This same investigation revealed that Asmussen subjected employees to callous working conditions, including having to work long hours for little pay and often having to sleep in barns and tack rooms. In 2021, he settled a lawsuit with the U.S. Department of Labor, which alleged that he had failed to pay overtime to 170 employees, including grooms and hot walkers, at New York tracks.
New York Bankrolls Its Horse Racing Industry With Billions
Although horse racing across the country has seen financial decline over the years, in New York, the industry has been propped up by more than $2.9 billion in state taxpayer funds and government benefits since 2008. (That’s more than twice the money the state budgeted for its Department of Agriculture in the same time period and 13 times what it spent on veterans’ services.)
Racing was allowed to set up shop in New York in order to provide funds to the state, but it’s really the other way around: In 2008, the state gave $159 million to NYRA to clear its debts, bailing it out of bankruptcy.
Residents of New York state, not the 11 privately owned Thoroughbred and harness tracks, should be the recipients of subsidies.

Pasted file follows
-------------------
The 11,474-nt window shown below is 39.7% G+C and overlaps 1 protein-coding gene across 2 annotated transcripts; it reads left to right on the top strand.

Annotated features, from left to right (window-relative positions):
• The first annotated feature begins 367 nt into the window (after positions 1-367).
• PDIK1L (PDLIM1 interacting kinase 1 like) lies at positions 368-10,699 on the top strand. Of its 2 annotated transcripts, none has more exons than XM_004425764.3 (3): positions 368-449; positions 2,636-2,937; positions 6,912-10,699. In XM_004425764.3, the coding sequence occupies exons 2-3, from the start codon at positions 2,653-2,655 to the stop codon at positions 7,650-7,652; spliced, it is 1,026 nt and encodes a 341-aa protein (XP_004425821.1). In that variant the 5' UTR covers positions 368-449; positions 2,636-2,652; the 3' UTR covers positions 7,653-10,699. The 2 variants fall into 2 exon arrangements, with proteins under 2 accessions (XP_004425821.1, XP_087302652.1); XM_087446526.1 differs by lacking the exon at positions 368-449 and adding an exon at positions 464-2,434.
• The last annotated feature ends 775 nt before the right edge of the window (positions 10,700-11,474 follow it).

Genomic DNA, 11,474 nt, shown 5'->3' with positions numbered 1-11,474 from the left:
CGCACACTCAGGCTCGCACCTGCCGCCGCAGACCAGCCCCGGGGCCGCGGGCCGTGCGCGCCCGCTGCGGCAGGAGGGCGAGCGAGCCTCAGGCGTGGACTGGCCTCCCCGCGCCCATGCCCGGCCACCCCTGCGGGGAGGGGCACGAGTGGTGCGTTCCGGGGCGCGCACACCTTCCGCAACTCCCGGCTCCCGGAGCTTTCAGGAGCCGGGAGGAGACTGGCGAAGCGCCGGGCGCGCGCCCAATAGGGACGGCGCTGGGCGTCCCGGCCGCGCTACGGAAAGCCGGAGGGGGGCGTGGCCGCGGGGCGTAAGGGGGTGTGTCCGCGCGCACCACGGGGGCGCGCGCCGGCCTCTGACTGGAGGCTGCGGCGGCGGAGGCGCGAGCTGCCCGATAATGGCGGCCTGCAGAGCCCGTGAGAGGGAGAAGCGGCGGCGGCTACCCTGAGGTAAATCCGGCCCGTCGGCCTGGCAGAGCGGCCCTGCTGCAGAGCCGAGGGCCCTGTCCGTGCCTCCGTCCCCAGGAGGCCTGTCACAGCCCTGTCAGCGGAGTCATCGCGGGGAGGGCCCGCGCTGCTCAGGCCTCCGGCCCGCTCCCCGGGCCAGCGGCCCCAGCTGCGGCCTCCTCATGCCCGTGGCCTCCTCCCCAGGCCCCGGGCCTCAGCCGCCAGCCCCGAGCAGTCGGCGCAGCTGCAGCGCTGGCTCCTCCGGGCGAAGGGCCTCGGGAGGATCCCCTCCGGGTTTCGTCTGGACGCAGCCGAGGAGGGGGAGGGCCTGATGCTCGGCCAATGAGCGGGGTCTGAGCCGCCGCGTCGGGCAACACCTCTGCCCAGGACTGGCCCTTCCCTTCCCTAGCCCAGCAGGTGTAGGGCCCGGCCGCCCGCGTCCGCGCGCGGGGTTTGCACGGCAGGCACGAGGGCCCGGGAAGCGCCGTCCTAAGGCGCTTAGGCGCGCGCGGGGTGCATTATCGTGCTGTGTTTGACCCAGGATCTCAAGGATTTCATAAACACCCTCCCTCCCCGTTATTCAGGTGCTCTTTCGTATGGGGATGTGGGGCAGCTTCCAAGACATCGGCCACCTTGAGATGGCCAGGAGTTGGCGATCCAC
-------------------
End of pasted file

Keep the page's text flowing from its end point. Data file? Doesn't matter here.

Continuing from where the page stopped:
BREAKING: 105 horses DIED at New York State racetracks in 2021, according to a new report.
PETA & a coalition of human & animal service organizations are calling on NY legislators to redirect more than $230 MILLION in annual subsidies from this cruel industry to human programs.
— PETA (@peta) January 20, 2022
Investigations Find Widespread Workplace Misconduct
The Times Union revealed that former New York State Gaming Commission employees who regulated horse racing reportedly gambled on the job, engaged in sexual harassment in the workplace, and withheld money from racing participants.
One report found that a Gaming Commission employee took apparent “retaliatory” steps against a woman staffer who came forward about inappropriate behavior from a former presiding judge at Vernon Downs.
On multiple occasions, a top Gaming Commission official reportedly made improper decisions beyond the scope of his job, including intervening in financial disputes by withholding race winnings. After the investigation concluded that the Gaming Commission should “reconsider” keeping the employee, he apparently kept his job for seven more months before leaving voluntarily.